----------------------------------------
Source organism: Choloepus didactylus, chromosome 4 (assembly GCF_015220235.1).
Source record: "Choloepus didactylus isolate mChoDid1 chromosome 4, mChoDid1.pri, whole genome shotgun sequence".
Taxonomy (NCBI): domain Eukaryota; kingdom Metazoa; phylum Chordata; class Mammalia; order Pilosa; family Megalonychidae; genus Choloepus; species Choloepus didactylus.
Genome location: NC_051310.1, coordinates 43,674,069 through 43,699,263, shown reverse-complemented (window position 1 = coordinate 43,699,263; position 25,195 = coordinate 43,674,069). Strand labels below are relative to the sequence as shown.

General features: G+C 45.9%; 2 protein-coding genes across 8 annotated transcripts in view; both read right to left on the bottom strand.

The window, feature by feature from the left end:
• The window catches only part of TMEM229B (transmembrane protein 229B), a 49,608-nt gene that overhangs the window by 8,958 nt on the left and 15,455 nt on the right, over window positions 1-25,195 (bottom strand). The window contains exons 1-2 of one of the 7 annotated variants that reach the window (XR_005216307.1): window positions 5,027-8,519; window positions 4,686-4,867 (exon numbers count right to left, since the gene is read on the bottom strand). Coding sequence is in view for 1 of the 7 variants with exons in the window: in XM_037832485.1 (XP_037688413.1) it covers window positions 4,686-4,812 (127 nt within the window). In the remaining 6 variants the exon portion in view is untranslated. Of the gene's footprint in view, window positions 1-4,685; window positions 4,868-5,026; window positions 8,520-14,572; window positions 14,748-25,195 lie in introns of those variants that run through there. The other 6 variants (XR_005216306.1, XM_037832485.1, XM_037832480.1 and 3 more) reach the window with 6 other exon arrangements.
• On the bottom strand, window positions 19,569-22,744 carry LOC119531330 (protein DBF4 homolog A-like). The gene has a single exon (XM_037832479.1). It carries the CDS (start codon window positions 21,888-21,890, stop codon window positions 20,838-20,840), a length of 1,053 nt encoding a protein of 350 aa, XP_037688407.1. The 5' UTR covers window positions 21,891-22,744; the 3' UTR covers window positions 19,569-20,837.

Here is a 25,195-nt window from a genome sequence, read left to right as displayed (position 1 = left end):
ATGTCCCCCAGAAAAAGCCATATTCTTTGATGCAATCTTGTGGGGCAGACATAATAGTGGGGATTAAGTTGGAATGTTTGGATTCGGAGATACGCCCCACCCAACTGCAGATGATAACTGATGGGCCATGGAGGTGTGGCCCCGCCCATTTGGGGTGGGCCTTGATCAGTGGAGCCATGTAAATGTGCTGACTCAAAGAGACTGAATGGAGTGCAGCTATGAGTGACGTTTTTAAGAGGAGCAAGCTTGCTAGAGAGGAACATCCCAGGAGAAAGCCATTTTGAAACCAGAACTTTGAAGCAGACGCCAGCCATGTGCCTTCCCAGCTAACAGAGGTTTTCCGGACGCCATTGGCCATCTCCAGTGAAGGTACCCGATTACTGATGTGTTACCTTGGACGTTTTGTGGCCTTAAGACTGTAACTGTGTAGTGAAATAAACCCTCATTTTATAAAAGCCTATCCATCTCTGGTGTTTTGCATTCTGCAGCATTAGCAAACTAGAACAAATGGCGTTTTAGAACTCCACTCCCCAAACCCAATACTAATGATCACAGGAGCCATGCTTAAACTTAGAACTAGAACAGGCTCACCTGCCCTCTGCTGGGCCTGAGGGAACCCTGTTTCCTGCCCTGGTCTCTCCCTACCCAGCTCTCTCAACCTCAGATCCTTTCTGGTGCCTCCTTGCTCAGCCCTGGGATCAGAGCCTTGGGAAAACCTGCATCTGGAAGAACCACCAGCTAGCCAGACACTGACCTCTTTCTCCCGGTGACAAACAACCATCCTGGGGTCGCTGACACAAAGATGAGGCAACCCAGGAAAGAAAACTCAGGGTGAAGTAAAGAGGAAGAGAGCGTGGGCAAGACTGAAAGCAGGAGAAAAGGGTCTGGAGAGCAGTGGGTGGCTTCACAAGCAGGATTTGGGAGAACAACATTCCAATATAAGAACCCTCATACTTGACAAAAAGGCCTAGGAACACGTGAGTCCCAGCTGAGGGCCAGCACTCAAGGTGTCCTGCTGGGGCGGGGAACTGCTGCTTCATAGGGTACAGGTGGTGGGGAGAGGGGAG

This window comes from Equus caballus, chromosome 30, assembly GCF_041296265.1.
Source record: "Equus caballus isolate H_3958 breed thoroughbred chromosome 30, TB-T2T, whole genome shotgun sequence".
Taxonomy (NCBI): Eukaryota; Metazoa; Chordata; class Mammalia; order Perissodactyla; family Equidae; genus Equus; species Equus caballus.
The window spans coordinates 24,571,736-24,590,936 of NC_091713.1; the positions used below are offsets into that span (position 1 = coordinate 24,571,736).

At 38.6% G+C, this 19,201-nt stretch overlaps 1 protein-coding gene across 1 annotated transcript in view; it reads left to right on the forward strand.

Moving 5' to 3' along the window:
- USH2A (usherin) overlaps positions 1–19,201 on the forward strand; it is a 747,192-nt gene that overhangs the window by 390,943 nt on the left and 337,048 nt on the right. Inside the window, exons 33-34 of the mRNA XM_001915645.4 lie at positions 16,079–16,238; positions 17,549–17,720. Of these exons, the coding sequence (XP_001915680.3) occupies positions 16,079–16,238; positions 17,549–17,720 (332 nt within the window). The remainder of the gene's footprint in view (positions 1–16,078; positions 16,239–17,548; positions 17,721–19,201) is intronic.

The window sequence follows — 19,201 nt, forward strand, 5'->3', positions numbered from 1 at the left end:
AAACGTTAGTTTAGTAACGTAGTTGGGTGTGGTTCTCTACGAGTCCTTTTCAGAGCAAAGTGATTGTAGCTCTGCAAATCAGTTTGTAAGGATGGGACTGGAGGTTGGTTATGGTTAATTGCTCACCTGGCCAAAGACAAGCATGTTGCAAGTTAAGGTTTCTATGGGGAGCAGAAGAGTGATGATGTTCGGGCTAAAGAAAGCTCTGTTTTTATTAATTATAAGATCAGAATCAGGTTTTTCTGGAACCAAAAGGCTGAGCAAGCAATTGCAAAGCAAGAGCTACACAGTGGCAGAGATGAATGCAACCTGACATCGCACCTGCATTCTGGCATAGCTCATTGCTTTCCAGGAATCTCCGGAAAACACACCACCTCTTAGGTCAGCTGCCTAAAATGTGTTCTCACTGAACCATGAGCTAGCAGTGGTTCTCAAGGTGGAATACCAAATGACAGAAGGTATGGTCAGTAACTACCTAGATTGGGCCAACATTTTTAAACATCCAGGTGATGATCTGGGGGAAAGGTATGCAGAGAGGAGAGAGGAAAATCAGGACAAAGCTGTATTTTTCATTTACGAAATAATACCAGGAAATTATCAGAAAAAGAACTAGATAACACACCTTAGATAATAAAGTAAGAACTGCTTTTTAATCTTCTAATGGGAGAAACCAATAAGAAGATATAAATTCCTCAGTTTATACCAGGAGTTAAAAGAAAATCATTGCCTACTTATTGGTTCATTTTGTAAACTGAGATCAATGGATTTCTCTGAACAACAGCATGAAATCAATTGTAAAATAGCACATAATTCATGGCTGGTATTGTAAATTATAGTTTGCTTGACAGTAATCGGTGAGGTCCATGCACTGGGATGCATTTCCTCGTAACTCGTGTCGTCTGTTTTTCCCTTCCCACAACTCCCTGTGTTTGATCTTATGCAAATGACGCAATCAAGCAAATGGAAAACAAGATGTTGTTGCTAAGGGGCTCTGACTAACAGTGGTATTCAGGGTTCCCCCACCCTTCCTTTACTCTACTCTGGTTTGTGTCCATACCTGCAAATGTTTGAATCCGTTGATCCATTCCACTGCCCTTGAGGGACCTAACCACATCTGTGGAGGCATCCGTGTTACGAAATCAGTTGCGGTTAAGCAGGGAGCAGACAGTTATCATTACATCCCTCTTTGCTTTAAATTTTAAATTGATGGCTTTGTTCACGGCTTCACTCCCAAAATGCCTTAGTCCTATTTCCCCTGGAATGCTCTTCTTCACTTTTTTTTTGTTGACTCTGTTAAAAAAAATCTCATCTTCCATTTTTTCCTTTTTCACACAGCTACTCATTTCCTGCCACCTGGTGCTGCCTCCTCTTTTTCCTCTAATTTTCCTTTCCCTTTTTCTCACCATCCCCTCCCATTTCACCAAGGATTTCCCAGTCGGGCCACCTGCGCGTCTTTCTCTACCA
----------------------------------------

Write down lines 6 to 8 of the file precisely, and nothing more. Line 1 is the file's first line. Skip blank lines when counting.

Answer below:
The window, feature by feature from the left end:
• The window catches only part of TMEM229B (transmembrane protein 229B), a 49,608-nt gene that overhangs the window by 8,958 nt on the left and 15,455 nt on the right, over window positions 1-25,195 (bottom strand). The window contains exons 1-2 of one of the 7 annotated variants that reach the window (XR_005216307.1): window positions 5,027-8,519; window positions 4,686-4,867 (exon numbers count right to left, since the gene is read on the bottom strand). Coding sequence is in view for 1 of the 7 variants with exons in the window: in XM_037832485.1 (XP_037688413.1) it covers window positions 4,686-4,812 (127 nt within the window). In the remaining 6 variants the exon portion in view is untranslated. Of the gene's footprint in view, window positions 1-4,685; window positions 4,868-5,026; window positions 8,520-14,572; window positions 14,748-25,195 lie in introns of those variants that run through there. The other 6 variants (XR_005216306.1, XM_037832485.1, XM_037832480.1 and 3 more) reach the window with 6 other exon arrangements.
• On the bottom strand, window positions 19,569-22,744 carry LOC119531330 (protein DBF4 homolog A-like). The gene has a single exon (XM_037832479.1). It carries the CDS (start codon window positions 21,888-21,890, stop codon window positions 20,838-20,840), a length of 1,053 nt encoding a protein of 350 aa, XP_037688407.1. The 5' UTR covers window positions 21,891-22,744; the 3' UTR covers window positions 19,569-20,837.